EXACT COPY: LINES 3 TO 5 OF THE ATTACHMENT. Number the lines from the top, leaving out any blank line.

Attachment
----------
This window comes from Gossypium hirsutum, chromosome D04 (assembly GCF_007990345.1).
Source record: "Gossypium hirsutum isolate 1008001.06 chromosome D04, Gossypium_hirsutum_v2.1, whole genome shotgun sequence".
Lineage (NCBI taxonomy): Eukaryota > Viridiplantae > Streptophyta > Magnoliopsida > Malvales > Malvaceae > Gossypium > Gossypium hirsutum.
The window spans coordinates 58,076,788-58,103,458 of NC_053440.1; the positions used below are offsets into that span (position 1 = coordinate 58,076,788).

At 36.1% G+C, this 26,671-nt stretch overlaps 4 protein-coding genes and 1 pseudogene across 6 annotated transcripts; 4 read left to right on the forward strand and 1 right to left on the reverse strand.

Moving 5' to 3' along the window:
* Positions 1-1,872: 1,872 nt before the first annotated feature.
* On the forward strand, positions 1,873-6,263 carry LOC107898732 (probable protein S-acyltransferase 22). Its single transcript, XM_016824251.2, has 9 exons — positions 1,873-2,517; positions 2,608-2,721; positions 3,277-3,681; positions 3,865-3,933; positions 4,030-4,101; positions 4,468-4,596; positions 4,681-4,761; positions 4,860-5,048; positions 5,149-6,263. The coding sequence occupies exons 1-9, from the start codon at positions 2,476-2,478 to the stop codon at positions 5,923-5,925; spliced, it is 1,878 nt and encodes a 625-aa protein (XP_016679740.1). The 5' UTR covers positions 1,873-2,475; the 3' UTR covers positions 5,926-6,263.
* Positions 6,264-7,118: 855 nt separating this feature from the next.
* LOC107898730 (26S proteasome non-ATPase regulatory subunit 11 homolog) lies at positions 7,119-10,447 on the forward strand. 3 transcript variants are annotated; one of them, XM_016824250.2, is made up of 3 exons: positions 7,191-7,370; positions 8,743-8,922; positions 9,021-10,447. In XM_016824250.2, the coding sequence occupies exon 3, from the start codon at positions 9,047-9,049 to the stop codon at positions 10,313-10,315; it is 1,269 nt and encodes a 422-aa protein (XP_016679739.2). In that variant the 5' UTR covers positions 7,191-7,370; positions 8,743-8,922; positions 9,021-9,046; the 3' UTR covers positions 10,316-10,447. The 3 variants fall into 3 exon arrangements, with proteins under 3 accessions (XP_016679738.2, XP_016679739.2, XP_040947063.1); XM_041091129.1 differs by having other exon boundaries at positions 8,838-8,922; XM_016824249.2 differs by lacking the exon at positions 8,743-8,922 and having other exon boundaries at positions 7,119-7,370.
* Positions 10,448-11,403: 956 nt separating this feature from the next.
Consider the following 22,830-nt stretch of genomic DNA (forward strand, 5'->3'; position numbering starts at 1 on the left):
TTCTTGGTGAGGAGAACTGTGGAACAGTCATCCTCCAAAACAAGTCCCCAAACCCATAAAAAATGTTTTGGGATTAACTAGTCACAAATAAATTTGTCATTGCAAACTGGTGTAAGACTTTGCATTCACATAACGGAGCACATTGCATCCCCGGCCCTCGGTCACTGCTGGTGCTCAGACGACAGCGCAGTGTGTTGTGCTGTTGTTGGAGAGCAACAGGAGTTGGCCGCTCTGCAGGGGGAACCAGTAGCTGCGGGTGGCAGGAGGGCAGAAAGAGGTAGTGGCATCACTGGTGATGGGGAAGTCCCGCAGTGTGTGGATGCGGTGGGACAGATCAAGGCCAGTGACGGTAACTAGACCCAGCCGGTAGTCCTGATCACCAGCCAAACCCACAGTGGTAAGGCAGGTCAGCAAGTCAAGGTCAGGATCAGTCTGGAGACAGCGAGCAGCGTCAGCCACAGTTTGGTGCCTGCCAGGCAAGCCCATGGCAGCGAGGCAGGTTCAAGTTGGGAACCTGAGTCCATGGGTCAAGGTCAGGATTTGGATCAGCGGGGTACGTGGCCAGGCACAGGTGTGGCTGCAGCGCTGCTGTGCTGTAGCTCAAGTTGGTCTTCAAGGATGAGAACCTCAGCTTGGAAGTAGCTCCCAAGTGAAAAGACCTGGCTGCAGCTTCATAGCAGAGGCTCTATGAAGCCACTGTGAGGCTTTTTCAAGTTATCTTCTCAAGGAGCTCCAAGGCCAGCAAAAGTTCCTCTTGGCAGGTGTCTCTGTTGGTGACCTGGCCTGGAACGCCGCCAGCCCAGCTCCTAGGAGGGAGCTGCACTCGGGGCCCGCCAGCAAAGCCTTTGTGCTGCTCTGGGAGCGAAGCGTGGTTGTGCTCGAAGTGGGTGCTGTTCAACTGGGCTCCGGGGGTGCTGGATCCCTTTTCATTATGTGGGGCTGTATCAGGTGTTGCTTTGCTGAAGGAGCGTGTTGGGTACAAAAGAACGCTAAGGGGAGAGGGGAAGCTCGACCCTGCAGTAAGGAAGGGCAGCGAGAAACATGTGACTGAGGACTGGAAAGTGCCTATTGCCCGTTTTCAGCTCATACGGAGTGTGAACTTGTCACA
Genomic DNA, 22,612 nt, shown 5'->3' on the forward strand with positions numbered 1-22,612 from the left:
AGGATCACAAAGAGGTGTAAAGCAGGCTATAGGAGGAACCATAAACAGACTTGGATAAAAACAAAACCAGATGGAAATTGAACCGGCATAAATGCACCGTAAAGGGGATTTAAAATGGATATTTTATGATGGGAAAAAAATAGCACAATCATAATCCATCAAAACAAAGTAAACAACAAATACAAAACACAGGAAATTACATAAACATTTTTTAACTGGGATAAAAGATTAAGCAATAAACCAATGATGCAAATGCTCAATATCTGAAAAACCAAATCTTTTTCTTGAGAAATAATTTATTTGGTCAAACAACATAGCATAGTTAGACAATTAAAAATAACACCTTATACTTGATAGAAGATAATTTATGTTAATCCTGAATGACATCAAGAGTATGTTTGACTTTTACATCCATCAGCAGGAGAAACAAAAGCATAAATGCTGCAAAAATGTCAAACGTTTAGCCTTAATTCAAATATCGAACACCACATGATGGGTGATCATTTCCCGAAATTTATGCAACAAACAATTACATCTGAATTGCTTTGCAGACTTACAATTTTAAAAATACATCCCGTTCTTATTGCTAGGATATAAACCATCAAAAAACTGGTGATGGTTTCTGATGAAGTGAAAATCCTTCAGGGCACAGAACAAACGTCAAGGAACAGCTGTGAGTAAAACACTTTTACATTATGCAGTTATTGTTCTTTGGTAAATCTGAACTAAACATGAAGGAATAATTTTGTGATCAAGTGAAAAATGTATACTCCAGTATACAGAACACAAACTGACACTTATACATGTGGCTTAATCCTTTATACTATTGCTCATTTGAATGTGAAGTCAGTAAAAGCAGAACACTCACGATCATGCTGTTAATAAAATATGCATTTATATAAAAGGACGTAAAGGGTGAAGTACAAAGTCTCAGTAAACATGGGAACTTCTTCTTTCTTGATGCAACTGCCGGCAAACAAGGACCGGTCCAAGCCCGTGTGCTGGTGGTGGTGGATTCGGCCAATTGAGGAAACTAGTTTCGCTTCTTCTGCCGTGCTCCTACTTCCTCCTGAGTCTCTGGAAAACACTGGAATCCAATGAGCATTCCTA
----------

Lineage (NCBI taxonomy): Eukaryota > Viridiplantae > Streptophyta > Magnoliopsida > Malvales > Malvaceae > Gossypium > Gossypium hirsutum.
The window spans coordinates 58,076,788-58,103,458 of NC_053440.1; the positions used below are offsets into that span (position 1 = coordinate 58,076,788).

At 36.1% G+C, this 26,671-nt stretch overlaps 4 protein-coding genes and 1 pseudogene across 6 annotated transcripts; 4 read left to right on the forward strand and 1 right to left on the reverse strand.